Updated November 12th 2013

Whether you believe the science or not, the federal government has proposed the introduction of a carbon tax scheme from 1 July 2012.

Under the planned scheme a carbon tax would be introduced at $23 per tonne, rising 2.5% annually and moving to a market based emissions trading scheme in 2015. The scheme will directly target the top 500 corporate emitters in the country.

The carbon tax is effectively aimed at increasing the price of goods produced by carbon intensive industries in order to initiate change in both consumers and businesses. Businesses impacted by the scheme will initially be required to purchase permits from the government equivalent to the quantity of carbon pollution that they have released.

A large portion of the government’s new Clean Energy Future plan is based around compensation. In order to give effect to the carbon tax and to make it more politically palatable, the scheme contains numerous concessions to individuals, small businesses and industry.


Treasury modelling predicts that prices for the economy are to rise by 0.7%. Based on these figures it is estimated that the average household will pay $9.90 more a week. Goods and services are likely to increase as businesses are expected to pass their increased costs on to the consumer.

The federal government has indicated that it will be providing compensation to tax payers through increases in the tax free threshold and some marginal tax rates. These measures will take effect from 1 July 2012. The changes are illustrated in the below table.

Based on the proposed increase of the low income tax threshold to $18,200 and the low income tax offset of $445 individuals will effectively be able to earn an annual income of $20,542 before any income tax is payable. From 1 July 2015, this annual income threshold will increase to $20,979.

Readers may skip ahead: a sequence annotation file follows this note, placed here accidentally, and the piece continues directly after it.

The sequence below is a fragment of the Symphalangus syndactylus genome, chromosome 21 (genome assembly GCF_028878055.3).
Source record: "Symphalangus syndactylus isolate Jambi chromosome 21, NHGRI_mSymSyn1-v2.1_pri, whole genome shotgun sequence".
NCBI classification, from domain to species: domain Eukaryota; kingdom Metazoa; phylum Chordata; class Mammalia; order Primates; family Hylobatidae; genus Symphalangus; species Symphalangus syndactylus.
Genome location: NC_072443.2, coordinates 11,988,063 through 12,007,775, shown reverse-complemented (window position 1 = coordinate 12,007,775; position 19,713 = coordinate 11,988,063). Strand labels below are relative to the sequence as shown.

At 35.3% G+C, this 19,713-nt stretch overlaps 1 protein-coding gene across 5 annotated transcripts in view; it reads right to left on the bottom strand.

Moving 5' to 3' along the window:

In line with the government’s $15 billion compensation package individuals can also expect the following tax benefits:

  • Up to $110 per child for a family that receives Family Tax Benefit Part A
  • Up to $69 extra for families that receive Family Tax Benefit Part B
  • Up to $218 extra per year for single income support recipients and $390 per year for couples combined for people on allowances
  • Up to $234 per year for single parents in addition to the increased family payments they receive


More than 3 million Australian pensioners will receive household assistance to help them with the increased living costs as a result of the introduction of a carbon price.

Under the new scheme, pensioners are due to receive an increase of 1.7% on their tax exempt pension. This will equate to $338 extra per year for single pensioners and self-funded retirees and up to $510 per year for pensioner couples combined. This assistance will be paid in line with regular pensioner’s payment cycles from 20 March 2013.

In addition to these increases, pensioners will be eligible to receive an upfront lump sum payment of up to $250 for a single and $380 for a couple. This payment will be provided to pensioners in May-June 2012 in order to meet additional costs expected as a result of the carbon tax.


Small businesses (with less than $2m turnover) will not have to monitor their carbon pollution. These small businesses will receive the following benefits:

  • An increase in the small business asset write off from 1 July 2012 to $6,500 (increase of $1,500)
  • Assistance in reducing energy costs
  • Clean technology advice
  • Support to assist in reducing the carbon footprint and help to develop new clean technologies

With the unpredictable rise in business costs on the horizon, the government has not pledged to provide these small businesses with any direct funding or compensation. It is likely that these businesses will have to pass on their additional costs to the end consumer


There will be a significant amount of assistance provided to the nation’s agricultural sector through the scheme, these include:

  • Rewarding farmers for capturing carbon on their land. They can do this through planting more trees, reducing methane from livestock or reducing fertiliser emissions
  • Providing assistance to primary producers in order for them to better adapt and respond to the changing environment
  • The agricultural industry will not be subject to the reduction in fuel tax credits


A carbon price will be added to fuels used in domestic aviation, marine and rail transport.

There will be no carbon price on private and light commercial use vehicles. Fuel tax credits will be reduced for businesses from 2012-2013, agriculture, forestry and fishing industries will be exempt. Initially there will be no carbon tax on heavy on road vehicles, but the Government intends to impose a tax from 1 July 2014.